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Stories by James E Ryan

By James E Ryan 12/07/2016 3:26 PM EST
James Ryan
"The new PISA scores are just out.  The scores usually show, as they did again this year, that the United States performs relatively poorly compared with other countries, including some regular high-performers like Singapore and Finland, and some new comers to the top of the list, like Estonia.  This way of reporting is slightly misleading because the United States doesn't have an education system.  It has at least 51 of them--one for each state, plus the District of Columbia.  You might say that we actually have over 14,000 systems, which is the number of school districts in the country. ...
By James E Ryan 09/21/2016 10:56 AM EDT
James Ryan
I have noticed some flirtation with local control recently by those on the left end of the political spectrum, who are otherwise committed to educational equity.  This includes the Black Lives Matter movement and the NEA.  There seems to be some interest in returning more control and autonomy not simply from the federal government to the states, but from states to local communities--so that communities can decide questions like when to close schools, whether to allow charter schools, and how to assign teachers. It is puzzling to see groups that care about educational equity embracing local...
By James E Ryan 08/02/2016 5:36 PM EDT
James Ryan
I hope your summer is going well.  In my last blog, written before taking a summer hiatus, I talked about Sheff v. O'Neill, a desegregation case in Connecticut, decided in 1996.  In that case, the Connecticut court ruled that all segregation, regardless of its cause, violates the state constitution, and it imposed on Hartford an affirmative obligation to integrate schools in the Hartford metropolitan region.  I asked why that ruling has largely been confined to Hartford, given that the state constitution applies across the entire state. Here, I would like to broaden the inquiry and ask why ...
By James E Ryan 06/22/2016 4:07 PM EDT
James Ryan
Learning technologies offer great potential to improve education, but whether that potential will be realized depends on three key factors, which have less to do with technology itself and more to do with the people using it. First, we need to ensure that we don’t lose sight of the “learning” in learning technologies. As we develop and adopt learning technologies we need to keep in mind what we know about how students learn. We know, for example, that they learn at different rates, that it is critical to master a topic before moving to the next when learning is sequential, that students who...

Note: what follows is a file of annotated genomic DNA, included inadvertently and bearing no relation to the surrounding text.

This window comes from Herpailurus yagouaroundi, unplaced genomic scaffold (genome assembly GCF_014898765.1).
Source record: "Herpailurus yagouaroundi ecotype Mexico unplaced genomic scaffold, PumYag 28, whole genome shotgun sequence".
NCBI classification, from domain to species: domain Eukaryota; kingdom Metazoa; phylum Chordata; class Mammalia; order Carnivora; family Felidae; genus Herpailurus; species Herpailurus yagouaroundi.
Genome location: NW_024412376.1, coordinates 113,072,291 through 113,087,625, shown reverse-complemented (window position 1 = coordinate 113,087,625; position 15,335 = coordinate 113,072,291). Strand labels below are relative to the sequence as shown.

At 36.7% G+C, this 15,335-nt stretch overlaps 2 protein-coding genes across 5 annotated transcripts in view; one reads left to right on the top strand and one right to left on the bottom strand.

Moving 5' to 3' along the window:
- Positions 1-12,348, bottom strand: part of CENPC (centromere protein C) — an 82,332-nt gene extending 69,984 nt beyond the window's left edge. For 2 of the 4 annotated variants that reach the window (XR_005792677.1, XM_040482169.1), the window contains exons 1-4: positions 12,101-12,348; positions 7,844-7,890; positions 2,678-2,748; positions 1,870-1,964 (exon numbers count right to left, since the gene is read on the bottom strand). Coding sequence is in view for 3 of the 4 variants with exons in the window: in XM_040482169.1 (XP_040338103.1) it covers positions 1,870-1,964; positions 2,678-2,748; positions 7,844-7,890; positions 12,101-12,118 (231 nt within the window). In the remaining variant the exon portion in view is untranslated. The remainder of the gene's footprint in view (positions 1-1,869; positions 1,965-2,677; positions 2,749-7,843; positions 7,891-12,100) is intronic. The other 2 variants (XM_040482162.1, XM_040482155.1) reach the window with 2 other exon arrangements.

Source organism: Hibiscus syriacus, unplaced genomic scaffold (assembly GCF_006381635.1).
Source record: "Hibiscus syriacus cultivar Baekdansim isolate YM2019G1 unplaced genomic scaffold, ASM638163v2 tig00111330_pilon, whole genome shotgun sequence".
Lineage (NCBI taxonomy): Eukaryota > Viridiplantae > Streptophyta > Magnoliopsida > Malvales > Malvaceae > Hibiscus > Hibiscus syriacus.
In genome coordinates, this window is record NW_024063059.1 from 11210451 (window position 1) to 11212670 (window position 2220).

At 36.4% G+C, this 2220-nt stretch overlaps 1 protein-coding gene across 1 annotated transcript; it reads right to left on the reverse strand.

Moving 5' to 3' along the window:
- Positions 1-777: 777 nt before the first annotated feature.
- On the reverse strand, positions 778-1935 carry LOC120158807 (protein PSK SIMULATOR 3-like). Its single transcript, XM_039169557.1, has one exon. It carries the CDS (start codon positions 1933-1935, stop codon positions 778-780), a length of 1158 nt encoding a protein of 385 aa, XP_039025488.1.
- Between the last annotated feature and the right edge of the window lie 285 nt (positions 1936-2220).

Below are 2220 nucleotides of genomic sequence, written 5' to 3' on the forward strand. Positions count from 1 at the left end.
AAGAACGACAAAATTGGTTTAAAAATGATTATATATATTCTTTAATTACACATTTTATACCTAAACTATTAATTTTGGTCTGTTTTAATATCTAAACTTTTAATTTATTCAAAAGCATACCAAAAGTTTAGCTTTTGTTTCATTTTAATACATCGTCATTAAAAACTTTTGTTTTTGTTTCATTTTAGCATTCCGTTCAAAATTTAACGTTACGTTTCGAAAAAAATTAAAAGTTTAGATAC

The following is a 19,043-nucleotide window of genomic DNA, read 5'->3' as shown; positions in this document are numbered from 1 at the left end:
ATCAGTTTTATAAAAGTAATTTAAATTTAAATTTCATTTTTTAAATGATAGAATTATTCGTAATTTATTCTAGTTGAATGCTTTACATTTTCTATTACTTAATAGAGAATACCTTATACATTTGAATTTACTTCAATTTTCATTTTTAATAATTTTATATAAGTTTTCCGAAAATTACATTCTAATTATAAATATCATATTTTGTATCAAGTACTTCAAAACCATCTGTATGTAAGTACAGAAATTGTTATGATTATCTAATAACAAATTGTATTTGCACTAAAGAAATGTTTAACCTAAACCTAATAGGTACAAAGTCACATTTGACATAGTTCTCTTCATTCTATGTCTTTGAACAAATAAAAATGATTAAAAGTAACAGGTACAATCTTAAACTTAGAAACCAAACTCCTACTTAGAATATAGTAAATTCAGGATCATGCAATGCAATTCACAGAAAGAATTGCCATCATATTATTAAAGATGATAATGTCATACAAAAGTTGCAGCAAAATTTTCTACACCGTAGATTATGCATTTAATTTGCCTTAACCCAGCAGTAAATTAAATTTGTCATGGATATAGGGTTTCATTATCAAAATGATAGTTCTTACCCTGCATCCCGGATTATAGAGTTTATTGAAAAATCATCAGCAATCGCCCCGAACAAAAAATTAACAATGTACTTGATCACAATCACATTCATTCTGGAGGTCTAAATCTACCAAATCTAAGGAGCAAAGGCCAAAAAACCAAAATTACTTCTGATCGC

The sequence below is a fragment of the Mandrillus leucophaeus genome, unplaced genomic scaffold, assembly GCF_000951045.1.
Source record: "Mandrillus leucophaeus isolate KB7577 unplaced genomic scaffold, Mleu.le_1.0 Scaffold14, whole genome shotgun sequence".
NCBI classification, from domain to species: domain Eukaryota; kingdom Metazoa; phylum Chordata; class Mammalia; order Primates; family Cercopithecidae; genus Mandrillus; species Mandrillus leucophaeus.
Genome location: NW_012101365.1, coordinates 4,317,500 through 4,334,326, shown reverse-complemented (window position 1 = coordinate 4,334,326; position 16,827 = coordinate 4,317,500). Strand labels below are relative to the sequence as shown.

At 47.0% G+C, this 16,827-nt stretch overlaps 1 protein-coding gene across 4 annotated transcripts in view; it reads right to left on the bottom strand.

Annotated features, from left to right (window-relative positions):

By James E Ryan 06/08/2016 4:32 PM EDT
James Ryan
We are quickly approaching the 20th anniversary of Sheff v. O'Neill, a watershed desegregation case from Connecticut decided in July 1996.  In that case, the Connecticut Supreme Court ruled that the State is obligated by the Connecticut Constitution to reduce school segregation in the Hartford metropolitan region.  Importantly, the Court ruled that the state legislature had an affirmative constitutional duty to remedy segregation, whether de facto or de jure.  It also ruled that the current school districting scheme, which makes school boundaries coterminous with city and town boundaries, was...
By James E Ryan 05/09/2016 4:04 PM EDT
Jim Ryan
Anecdotal evidence suggests, and surveys strongly confirm, that most high school kids, in most schools, spend a great deal of their time in school feeling bored.  The potential causes of in-school boredom are legion and intertwined:  adolescence, and the real and feigned ennui that attends this developmental stage; mobile phones and the infinite competing distractions they contain; some topics that are hard to make interesting; pressure to cover material quickly; and some teachers who are a bit on the dry side.  There are also, importantly, exceptions as well as variations.  As I remember...
By James E Ryan 07/01/2015 12:00 AM EDT
Jim Ryan
This story originally appeared in Education Week. The causes of violence, whether at the hands of police or private individuals, are obviously complex, even more so for interracial violence. It is healthy for institutions to consider their part in perpetuating or stemming the violence. But it is a mistake to believe that any single institution is solely responsible or can solve the problem on its own. That said, it seems clear that, as a nation, we have not done nearly enough to teach our children how to look across lines of race and class and see similarities rather than differences—to see...
By James E Ryan 07/23/2014 9:23 AM EDT
HarvardX - A Year Later
It is fair to say that MOOCs have captured the world’s imagination as to what might be possible for education, both now and in the future. MOOCs have also generated controversy, with some wondering about their implications for residential education and others asserting that their hype exceeds their grasp.I would like in this blog post to address a slightly different question, which is what sort of learning can occur through MOOCs and other online offerings? We know that online learning works for knowledge and skills. But can MOOCs change the way people behave? That was one of the questions...